So it makes sense that one might have great expectations of the production, given that it was also directed by the legendary Steven Spielberg and co-stars Tom Hanks and perennial Oscar-nominee Meryl Streep. But while the movie is certainly worth seeing, it's actually a disappointment, given the cast and crew's impressive pedigree. 
The picture's point of departure is Vietnam in 1966, which is where we find Secretary of Defense Robert McNamara (Bruce Greenwood) on a fact-finding tour. Upon landing back in the States, he lies through his teeth on the tarmac to put a positive spin on the odds of America winning the war. 
Fast forward five years, which is when military analyst Daniel Ellsberg (Matthew Rhys) goes rogue after becoming disillusioned by the government's continued cover-up. He then proceeds to turn over to the Washington Post and other publications an internal, Department of Defense report about the war. Dubbed the "Pentagon Papers," the top secret files refute the irrationally-optimistic assessment being presented to the public by the president.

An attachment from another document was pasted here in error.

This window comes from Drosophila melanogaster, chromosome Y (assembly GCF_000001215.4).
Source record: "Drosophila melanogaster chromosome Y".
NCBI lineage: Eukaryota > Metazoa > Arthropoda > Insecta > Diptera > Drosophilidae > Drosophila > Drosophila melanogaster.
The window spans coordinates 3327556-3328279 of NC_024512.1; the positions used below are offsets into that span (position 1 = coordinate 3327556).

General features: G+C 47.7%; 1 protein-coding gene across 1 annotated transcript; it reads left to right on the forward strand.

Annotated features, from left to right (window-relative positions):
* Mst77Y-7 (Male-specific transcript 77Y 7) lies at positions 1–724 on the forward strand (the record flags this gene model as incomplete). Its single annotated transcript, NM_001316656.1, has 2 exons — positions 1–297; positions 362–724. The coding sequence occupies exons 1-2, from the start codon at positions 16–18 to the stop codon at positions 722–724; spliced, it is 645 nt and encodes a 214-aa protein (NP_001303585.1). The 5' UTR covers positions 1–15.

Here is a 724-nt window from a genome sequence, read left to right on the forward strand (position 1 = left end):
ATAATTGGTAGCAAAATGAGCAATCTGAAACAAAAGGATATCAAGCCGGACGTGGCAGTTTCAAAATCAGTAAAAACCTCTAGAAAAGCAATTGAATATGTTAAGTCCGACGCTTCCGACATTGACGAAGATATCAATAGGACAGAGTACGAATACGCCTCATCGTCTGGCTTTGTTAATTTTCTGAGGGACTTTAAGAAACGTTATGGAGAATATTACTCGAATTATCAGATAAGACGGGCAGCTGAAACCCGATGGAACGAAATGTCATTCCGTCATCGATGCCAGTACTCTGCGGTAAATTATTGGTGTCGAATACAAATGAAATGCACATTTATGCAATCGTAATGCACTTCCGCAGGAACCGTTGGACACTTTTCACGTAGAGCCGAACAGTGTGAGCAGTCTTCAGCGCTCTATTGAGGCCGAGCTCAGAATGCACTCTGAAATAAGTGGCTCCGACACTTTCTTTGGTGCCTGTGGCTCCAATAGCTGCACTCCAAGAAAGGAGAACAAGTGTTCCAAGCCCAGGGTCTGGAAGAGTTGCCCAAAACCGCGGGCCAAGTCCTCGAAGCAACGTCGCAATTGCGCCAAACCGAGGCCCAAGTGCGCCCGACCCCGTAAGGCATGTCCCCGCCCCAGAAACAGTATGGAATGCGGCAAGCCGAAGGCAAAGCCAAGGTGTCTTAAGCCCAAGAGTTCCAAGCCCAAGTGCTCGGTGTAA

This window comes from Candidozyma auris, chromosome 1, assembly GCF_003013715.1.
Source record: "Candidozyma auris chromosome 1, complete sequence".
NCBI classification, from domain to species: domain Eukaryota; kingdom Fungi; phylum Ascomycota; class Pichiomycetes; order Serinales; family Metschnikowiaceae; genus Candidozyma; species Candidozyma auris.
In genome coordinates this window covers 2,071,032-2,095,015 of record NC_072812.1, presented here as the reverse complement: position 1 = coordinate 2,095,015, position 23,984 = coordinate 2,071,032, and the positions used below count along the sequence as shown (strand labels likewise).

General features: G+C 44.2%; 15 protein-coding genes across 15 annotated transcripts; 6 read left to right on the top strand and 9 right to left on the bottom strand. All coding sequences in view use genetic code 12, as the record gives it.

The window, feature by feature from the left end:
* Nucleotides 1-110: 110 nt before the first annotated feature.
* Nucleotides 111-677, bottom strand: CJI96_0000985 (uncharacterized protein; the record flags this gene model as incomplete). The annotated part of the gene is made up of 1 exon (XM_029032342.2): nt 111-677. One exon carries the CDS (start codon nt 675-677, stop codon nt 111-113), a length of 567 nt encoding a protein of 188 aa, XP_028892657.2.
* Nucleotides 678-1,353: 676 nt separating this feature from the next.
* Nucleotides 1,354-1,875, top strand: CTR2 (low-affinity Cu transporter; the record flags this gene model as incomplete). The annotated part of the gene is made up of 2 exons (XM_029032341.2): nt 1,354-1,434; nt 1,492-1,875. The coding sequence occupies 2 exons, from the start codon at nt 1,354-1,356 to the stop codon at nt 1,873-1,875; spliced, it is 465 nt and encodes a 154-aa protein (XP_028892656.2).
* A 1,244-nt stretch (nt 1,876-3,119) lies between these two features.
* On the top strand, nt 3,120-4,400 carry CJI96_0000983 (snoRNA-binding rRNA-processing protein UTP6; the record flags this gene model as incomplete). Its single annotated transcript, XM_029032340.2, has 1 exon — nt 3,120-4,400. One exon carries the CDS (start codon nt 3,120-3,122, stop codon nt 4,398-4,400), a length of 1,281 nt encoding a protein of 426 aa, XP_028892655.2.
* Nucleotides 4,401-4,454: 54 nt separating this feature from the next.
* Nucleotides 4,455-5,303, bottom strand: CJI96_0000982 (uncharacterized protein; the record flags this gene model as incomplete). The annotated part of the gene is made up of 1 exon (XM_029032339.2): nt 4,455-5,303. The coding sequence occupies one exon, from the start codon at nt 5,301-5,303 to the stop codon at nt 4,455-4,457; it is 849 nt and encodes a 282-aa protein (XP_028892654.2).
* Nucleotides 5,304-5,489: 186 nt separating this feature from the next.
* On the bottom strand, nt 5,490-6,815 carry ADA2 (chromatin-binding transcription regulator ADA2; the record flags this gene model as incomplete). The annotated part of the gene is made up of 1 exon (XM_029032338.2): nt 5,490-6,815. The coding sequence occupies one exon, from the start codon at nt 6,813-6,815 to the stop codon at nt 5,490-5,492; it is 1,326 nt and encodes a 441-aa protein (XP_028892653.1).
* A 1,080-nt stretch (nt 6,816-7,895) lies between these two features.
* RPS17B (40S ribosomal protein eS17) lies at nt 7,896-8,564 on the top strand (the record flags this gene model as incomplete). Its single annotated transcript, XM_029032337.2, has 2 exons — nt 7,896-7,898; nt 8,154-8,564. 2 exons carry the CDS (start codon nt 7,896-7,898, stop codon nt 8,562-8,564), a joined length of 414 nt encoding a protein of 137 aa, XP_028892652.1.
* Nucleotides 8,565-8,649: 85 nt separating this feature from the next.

The decision to publish the documents was a no-brainer for the Post's editor, Ben Bradlee (Hanks), and owner, Katharine Graham (Streep). What ensued was a Constitutional crisis ultimately settled by the U.S. Supreme Court which had to weigh the Freedom of the Press against President Nixon's (Curzon Dobell) request for an injunction preventing dissemination of the classified documents in the interest of national security. 
Too bad the story Spielberg opted to tell is primarily a tale of female empowerment that quite frankly doesn't ring true. Why resort to politically-correct revisionist history reflecting present-day values when simply ratcheting up the tension around the original landmark legal case.would've proved far more riveting?

Very Good (3 stars)
Rated PG-13 for profanity and brief violence
Running time: 115 minutes
Production Studios: Dreamworks Pictures / Amblin Entertainment / Participant Media
Distributor: 20th Century Fox

To see a trailer for The Post, visit: